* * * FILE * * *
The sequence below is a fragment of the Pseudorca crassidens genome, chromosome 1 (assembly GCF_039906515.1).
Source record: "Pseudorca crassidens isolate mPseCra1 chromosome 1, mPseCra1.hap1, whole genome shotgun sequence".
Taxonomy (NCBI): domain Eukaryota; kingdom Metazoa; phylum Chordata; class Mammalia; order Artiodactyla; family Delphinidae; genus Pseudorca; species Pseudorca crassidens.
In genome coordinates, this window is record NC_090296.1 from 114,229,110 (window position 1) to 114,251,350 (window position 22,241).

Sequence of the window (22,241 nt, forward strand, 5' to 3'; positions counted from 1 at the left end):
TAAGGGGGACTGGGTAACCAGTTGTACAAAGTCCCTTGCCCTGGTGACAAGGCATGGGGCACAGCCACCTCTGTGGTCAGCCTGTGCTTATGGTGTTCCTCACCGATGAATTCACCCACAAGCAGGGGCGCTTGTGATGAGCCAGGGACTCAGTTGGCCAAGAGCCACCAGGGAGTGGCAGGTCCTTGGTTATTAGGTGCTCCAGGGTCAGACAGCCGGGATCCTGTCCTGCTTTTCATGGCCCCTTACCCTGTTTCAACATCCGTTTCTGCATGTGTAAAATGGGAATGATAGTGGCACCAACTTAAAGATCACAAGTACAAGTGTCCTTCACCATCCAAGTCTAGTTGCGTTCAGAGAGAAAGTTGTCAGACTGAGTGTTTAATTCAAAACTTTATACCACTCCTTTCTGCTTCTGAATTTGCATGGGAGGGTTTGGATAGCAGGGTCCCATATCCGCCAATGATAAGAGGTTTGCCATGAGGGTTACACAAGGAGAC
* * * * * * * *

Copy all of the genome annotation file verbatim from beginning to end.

The sequence below is a fragment of the Pseudorca crassidens genome, chromosome 1 (assembly GCF_039906515.1).
Source record: "Pseudorca crassidens isolate mPseCra1 chromosome 1, mPseCra1.hap1, whole genome shotgun sequence".
Taxonomy (NCBI): domain Eukaryota; kingdom Metazoa; phylum Chordata; class Mammalia; order Artiodactyla; family Delphinidae; genus Pseudorca; species Pseudorca crassidens.
In genome coordinates, this window is record NC_090296.1 from 114,229,110 (window position 1) to 114,251,350 (window position 22,241).

Sequence of the window (22,241 nt, forward strand, 5' to 3'; positions counted from 1 at the left end):
TAAGGGGGACTGGGTAACCAGTTGTACAAAGTCCCTTGCCCTGGTGACAAGGCATGGGGCACAGCCACCTCTGTGGTCAGCCTGTGCTTATGGTGTTCCTCACCGATGAATTCACCCACAAGCAGGGGCGCTTGTGATGAGCCAGGGACTCAGTTGGCCAAGAGCCACCAGGGAGTGGCAGGTCCTTGGTTATTAGGTGCTCCAGGGTCAGACAGCCGGGATCCTGTCCTGCTTTTCATGGCCCCTTACCCTGTTTCAACATCCGTTTCTGCATGTGTAAAATGGGAATGATAGTGGCACCAACTTAAAGATCACAAGTACAAGTGTCCTTCACCATCCAAGTCTAGTTGCGTTCAGAGAGAAAGTTGTCAGACTGAGTGTTTAATTCAAAACTTTATACCACTCCTTTCTGCTTCTGAATTTGCATGGGAGGGTTTGGATAGCAGGGTCCCATATCCGCCAATGATAAGAGGTTTGCCATGAGGGTTACACAAGGAGAC